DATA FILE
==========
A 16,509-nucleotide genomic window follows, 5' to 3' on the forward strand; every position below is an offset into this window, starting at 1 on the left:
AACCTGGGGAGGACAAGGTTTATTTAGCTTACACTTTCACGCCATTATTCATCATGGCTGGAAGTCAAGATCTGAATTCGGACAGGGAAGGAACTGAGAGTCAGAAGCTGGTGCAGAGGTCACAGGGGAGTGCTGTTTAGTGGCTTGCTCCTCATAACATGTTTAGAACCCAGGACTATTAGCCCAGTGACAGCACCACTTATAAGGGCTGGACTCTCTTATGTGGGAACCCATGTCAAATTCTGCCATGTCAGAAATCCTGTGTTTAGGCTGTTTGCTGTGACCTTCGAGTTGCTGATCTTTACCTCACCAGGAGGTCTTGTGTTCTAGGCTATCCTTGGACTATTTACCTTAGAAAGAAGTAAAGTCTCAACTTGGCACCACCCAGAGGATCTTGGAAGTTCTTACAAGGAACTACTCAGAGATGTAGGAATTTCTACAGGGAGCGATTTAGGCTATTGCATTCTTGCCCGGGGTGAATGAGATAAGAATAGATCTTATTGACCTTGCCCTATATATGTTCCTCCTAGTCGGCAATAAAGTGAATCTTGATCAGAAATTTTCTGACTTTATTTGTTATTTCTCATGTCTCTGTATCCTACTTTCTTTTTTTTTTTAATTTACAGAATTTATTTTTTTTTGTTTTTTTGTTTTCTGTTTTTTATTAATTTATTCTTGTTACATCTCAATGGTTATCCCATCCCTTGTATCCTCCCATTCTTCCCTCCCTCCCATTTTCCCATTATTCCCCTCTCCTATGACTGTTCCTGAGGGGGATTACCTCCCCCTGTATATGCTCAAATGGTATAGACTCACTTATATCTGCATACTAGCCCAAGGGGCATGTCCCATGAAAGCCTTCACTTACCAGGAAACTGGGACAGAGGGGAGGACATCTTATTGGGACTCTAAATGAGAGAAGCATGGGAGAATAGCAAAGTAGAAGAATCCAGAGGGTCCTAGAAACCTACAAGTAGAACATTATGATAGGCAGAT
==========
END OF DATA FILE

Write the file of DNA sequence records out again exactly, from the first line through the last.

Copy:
A 16,509-nucleotide genomic window follows, 5' to 3' on the forward strand; every position below is an offset into this window, starting at 1 on the left:
AACCTGGGGAGGACAAGGTTTATTTAGCTTACACTTTCACGCCATTATTCATCATGGCTGGAAGTCAAGATCTGAATTCGGACAGGGAAGGAACTGAGAGTCAGAAGCTGGTGCAGAGGTCACAGGGGAGTGCTGTTTAGTGGCTTGCTCCTCATAACATGTTTAGAACCCAGGACTATTAGCCCAGTGACAGCACCACTTATAAGGGCTGGACTCTCTTATGTGGGAACCCATGTCAAATTCTGCCATGTCAGAAATCCTGTGTTTAGGCTGTTTGCTGTGACCTTCGAGTTGCTGATCTTTACCTCACCAGGAGGTCTTGTGTTCTAGGCTATCCTTGGACTATTTACCTTAGAAAGAAGTAAAGTCTCAACTTGGCACCACCCAGAGGATCTTGGAAGTTCTTACAAGGAACTACTCAGAGATGTAGGAATTTCTACAGGGAGCGATTTAGGCTATTGCATTCTTGCCCGGGGTGAATGAGATAAGAATAGATCTTATTGACCTTGCCCTATATATGTTCCTCCTAGTCGGCAATAAAGTGAATCTTGATCAGAAATTTTCTGACTTTATTTGTTATTTCTCATGTCTCTGTATCCTACTTTCTTTTTTTTTTTAATTTACAGAATTTATTTTTTTTTGTTTTTTTGTTTTCTGTTTTTTATTAATTTATTCTTGTTACATCTCAATGGTTATCCCATCCCTTGTATCCTCCCATTCTTCCCTCCCTCCCATTTTCCCATTATTCCCCTCTCCTATGACTGTTCCTGAGGGGGATTACCTCCCCCTGTATATGCTCAAATGGTATAGACTCACTTATATCTGCATACTAGCCCAAGGGGCATGTCCCATGAAAGCCTTCACTTACCAGGAAACTGGGACAGAGGGGAGGACATCTTATTGGGACTCTAAATGAGAGAAGCATGGGAGAATAGCAAAGTAGAAGAATCCAGAGGGTCCTAGAAACCTACAAGTAGAACATTATGATAGGCAGAT